because each concerns the subject matter jurisdiction of the Court. With
regard to a motion under Rule 12(b)(1), the Court may consider affidavits
and other material beyond the pleadings to resolve the jurisdictional
question. Robinson v. Gov't of Malaysia, 269 F.3d 133, 141 n. 6 (2d Cir.
2001); Antares Aircraft, L.P. v. Fed. Republic of Nigeria, 948 F.2d 90,
96 (2d Cir. 1991), vacated on other grounds, 505 U.S. 1215 (1992); Exch.
Nat'l Bank of Chicago v. Touche Ross & Co., 544 F.2d 1126, 1130 (2d Cir.
1976). Further, under Rule 12(b)(1), the Court must accept as true all
material factual allegations in the complaint, but will not draw
inferences favorable to the party asserting jurisdiction. Shipping Fin.
Servs. Corp. v. Drakos, 140 F.3d 129, 131 (2d Cir. 1998); Atl. Mut. Ins.
Co. v. Balfour Maclaine Int'l Ltd., 968 F.2d 196, 198 (2d Cir. 1992).
Hearsay statements contained in affidavits may not be considered. Kamen
v. Am. Tel. & Tel. Co., 791 F.2d 1006, 1011 (2d Cir. 1986). Each party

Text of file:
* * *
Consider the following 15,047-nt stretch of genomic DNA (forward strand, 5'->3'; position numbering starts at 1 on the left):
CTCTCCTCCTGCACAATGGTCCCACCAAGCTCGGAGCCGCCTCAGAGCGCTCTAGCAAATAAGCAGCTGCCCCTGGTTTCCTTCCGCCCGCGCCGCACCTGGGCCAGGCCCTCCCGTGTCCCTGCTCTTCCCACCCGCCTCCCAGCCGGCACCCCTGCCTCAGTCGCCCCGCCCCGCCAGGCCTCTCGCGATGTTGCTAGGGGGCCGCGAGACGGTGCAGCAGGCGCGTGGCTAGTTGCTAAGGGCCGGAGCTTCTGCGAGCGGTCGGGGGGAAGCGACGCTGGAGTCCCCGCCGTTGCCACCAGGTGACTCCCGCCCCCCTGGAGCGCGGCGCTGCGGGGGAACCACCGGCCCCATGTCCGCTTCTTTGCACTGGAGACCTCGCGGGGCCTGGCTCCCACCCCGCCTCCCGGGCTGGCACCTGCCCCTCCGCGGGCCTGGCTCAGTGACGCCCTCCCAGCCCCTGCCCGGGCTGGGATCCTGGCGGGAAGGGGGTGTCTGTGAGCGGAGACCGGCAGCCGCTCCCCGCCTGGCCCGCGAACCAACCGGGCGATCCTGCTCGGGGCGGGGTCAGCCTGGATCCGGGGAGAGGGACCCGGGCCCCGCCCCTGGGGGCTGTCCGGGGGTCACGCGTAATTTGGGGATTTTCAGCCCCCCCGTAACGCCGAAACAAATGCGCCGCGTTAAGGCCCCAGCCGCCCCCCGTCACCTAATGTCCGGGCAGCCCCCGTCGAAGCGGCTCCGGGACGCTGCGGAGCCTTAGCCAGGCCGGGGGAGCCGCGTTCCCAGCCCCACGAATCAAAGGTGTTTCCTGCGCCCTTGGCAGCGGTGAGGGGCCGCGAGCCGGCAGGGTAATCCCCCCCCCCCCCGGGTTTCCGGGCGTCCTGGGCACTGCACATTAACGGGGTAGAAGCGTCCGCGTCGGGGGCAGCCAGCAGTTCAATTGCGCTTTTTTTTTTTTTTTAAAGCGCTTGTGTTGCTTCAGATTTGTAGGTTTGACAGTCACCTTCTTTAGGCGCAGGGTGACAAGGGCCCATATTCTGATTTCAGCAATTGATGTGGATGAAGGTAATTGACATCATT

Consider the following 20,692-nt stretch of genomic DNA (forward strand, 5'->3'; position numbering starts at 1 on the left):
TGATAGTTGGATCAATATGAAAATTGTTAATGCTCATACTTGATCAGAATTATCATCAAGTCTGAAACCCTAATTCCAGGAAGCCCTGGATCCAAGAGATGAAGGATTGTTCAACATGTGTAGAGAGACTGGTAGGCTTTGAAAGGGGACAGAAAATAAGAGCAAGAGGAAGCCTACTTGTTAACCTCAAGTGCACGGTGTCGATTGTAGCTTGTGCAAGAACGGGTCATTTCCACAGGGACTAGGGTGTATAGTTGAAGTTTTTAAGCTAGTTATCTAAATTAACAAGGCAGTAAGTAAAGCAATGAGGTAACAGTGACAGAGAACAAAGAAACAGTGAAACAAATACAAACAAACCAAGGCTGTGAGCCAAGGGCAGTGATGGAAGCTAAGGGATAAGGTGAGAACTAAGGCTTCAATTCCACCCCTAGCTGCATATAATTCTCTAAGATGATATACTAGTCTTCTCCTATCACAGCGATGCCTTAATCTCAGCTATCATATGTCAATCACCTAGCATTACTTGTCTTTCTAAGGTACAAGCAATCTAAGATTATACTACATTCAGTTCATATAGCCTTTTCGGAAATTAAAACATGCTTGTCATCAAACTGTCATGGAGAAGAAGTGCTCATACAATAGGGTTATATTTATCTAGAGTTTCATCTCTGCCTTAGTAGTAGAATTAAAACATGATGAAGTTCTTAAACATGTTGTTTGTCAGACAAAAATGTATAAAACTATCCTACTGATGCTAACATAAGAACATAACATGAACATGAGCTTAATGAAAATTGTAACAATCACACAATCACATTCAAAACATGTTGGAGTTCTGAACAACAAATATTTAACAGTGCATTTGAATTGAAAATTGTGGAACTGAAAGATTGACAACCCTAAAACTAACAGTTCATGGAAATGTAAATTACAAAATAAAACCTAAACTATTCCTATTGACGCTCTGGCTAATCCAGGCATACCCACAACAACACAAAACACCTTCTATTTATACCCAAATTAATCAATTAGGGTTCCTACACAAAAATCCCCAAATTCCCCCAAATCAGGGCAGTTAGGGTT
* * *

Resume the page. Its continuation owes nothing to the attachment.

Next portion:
may submit affidavits and other material in support of their respective
positions. The Court will consider such material to the extent they are
relevant to the issue of jurisdiction.
B. The Securities Litigation Uniform Standards Act of 1998
In 1998, Congress passed SLUSA to close a loophole in the Private
Securities Litigation Reform Act of 1995 ("PSLRA"). Landers v. Hartford
Life & Annuity Ins. Co., 251 F.3d 101, 107-08 (2d Cir. 2001). PSLRA
imposed, among other things, heightened pleading standards and a
mandatory stay of discovery for class actions alleging fraud in the sale
of securities. Id. at 107. The purpose of PSLRA was to prevent meritless
class actions alleging securities fraud by creating uniform standards for